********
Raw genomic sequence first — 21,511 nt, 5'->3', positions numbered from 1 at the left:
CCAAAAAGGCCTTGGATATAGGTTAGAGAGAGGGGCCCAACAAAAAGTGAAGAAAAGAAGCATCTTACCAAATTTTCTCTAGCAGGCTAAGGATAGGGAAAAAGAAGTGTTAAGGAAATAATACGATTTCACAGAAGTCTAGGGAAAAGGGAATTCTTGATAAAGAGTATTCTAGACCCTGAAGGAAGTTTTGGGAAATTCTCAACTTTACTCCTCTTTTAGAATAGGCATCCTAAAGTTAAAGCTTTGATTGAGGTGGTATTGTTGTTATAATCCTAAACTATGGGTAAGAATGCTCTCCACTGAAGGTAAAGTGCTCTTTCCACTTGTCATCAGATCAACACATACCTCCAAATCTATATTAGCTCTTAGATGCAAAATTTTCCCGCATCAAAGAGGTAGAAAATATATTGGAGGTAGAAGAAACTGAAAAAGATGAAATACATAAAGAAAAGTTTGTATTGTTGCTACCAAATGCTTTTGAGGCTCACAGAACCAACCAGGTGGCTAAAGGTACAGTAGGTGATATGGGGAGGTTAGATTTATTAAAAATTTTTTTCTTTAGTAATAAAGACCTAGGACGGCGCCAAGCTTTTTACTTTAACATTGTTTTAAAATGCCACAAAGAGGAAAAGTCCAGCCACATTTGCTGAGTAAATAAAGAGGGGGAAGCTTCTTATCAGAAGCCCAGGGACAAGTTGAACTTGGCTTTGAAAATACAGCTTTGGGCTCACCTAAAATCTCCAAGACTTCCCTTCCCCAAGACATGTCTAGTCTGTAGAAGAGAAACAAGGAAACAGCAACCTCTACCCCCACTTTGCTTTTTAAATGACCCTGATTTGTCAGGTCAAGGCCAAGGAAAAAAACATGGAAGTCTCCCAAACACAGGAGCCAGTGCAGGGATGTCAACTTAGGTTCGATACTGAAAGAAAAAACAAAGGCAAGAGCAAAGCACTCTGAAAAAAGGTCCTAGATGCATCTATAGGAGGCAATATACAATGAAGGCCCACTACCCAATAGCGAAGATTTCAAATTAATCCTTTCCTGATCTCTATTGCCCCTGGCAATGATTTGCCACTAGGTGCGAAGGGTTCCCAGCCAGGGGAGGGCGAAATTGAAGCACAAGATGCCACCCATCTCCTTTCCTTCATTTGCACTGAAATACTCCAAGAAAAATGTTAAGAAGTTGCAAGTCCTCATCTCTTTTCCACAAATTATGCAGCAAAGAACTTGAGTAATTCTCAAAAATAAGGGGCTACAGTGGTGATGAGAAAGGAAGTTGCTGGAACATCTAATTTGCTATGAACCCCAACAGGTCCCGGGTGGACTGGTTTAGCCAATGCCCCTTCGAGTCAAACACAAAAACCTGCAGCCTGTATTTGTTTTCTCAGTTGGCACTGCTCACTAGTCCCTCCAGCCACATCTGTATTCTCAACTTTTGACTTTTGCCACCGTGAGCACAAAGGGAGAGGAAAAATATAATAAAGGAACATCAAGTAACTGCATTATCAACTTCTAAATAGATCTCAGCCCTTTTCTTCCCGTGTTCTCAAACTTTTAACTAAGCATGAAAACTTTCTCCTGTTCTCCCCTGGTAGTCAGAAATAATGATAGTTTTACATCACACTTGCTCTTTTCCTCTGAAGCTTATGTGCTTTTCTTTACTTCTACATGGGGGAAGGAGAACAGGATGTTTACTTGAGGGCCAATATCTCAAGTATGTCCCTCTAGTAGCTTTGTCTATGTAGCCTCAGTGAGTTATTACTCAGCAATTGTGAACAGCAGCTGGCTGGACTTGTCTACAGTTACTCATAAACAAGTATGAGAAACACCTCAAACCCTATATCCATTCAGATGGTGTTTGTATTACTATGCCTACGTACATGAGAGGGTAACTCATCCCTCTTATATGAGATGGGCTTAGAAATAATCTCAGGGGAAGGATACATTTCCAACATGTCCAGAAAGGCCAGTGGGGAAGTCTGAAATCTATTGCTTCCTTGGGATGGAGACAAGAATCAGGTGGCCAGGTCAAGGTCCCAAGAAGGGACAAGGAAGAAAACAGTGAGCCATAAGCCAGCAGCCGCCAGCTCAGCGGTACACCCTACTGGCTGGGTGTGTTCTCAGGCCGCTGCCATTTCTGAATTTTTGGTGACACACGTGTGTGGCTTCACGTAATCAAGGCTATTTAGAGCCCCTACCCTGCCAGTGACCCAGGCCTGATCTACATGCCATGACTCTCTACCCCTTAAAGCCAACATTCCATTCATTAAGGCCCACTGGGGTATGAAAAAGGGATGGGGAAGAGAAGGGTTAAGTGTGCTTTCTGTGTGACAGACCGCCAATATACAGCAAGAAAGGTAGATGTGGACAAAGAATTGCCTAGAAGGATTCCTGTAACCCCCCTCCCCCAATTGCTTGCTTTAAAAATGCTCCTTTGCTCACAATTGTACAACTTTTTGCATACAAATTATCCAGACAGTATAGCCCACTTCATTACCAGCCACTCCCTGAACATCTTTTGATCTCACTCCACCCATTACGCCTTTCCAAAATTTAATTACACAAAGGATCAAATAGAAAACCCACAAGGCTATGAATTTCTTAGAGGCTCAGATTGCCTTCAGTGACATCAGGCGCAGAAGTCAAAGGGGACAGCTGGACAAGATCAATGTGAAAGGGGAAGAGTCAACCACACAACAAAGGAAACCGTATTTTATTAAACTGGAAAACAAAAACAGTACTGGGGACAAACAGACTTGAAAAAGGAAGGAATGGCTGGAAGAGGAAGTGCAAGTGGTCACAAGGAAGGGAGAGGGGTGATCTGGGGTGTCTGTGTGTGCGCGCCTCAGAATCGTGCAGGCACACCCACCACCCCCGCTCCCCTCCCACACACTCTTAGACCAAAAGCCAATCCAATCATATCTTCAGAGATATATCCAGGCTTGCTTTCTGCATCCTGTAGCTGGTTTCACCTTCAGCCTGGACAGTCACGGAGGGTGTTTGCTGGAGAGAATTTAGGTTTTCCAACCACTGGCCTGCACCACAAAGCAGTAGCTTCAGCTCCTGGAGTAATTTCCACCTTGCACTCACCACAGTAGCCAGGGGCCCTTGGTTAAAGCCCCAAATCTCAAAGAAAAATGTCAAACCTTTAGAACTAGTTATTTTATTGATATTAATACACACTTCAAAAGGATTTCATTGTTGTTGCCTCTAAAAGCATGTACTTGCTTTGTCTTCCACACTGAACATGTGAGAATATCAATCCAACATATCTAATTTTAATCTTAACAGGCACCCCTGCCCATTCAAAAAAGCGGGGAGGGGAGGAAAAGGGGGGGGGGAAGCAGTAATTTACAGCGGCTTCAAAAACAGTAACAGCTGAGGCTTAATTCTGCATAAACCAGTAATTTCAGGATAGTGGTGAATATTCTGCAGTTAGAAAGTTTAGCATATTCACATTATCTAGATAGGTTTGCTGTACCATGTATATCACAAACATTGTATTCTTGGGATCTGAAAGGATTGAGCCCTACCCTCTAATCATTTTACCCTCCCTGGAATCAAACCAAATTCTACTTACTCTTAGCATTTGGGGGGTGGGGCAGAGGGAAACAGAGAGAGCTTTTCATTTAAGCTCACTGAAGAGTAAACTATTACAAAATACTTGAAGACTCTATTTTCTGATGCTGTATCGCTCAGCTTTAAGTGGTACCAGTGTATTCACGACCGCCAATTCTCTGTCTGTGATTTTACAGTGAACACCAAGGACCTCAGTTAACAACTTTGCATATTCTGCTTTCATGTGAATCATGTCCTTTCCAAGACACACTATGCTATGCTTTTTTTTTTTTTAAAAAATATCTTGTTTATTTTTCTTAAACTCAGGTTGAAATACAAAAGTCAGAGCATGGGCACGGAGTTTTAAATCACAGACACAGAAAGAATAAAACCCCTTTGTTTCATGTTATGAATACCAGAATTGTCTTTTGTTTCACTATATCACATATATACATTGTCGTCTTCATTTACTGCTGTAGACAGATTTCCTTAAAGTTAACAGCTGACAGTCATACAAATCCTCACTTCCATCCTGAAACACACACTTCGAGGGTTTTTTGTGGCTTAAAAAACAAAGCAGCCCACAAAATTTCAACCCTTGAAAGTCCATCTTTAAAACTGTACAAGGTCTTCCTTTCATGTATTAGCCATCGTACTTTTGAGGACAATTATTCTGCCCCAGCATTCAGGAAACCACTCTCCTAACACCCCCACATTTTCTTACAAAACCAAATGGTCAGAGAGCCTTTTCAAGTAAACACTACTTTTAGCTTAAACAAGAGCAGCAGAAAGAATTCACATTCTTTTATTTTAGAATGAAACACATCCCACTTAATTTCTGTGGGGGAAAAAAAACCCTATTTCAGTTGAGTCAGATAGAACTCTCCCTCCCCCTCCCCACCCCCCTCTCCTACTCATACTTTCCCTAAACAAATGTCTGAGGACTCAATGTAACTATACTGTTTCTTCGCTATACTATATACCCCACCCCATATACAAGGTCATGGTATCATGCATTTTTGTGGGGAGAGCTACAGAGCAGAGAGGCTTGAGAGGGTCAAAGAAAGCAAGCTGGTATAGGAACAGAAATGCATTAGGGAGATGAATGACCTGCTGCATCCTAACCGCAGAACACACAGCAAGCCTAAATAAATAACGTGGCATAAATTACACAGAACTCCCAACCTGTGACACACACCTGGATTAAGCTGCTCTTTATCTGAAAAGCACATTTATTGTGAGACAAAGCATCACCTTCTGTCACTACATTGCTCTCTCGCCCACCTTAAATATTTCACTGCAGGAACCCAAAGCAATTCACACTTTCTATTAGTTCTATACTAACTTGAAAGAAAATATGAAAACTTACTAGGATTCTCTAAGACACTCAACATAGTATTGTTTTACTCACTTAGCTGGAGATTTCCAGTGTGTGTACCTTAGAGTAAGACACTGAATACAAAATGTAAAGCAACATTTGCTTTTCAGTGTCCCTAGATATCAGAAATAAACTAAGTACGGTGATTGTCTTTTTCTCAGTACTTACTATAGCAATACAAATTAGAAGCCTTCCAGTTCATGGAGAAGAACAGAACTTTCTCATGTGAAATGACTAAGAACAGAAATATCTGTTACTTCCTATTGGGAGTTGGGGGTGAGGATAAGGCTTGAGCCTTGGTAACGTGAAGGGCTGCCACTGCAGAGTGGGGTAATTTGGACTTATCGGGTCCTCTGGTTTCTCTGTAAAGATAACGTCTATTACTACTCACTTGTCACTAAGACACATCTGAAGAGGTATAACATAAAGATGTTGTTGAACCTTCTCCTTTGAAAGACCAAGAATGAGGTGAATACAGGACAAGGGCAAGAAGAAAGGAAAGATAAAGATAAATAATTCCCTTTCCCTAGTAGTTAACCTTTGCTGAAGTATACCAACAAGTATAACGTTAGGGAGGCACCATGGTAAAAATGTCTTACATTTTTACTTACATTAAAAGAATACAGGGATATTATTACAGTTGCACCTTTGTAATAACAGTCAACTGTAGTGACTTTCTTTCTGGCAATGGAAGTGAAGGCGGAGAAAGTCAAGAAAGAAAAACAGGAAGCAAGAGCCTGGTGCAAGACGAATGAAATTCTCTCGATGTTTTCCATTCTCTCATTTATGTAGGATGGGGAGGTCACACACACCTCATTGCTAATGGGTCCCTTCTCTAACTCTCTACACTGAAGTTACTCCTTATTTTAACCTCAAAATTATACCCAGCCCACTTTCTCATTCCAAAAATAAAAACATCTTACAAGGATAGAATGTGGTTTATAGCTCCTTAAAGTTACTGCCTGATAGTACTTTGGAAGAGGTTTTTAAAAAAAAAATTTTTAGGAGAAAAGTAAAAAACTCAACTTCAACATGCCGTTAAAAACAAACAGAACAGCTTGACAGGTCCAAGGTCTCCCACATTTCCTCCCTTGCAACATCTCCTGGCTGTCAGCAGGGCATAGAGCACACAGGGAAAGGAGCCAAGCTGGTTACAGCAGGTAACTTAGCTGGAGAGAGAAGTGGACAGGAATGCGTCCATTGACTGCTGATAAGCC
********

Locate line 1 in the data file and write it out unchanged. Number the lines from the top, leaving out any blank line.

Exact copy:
Raw genomic sequence first — 21,511 nt, 5'->3', positions numbered from 1 at the left: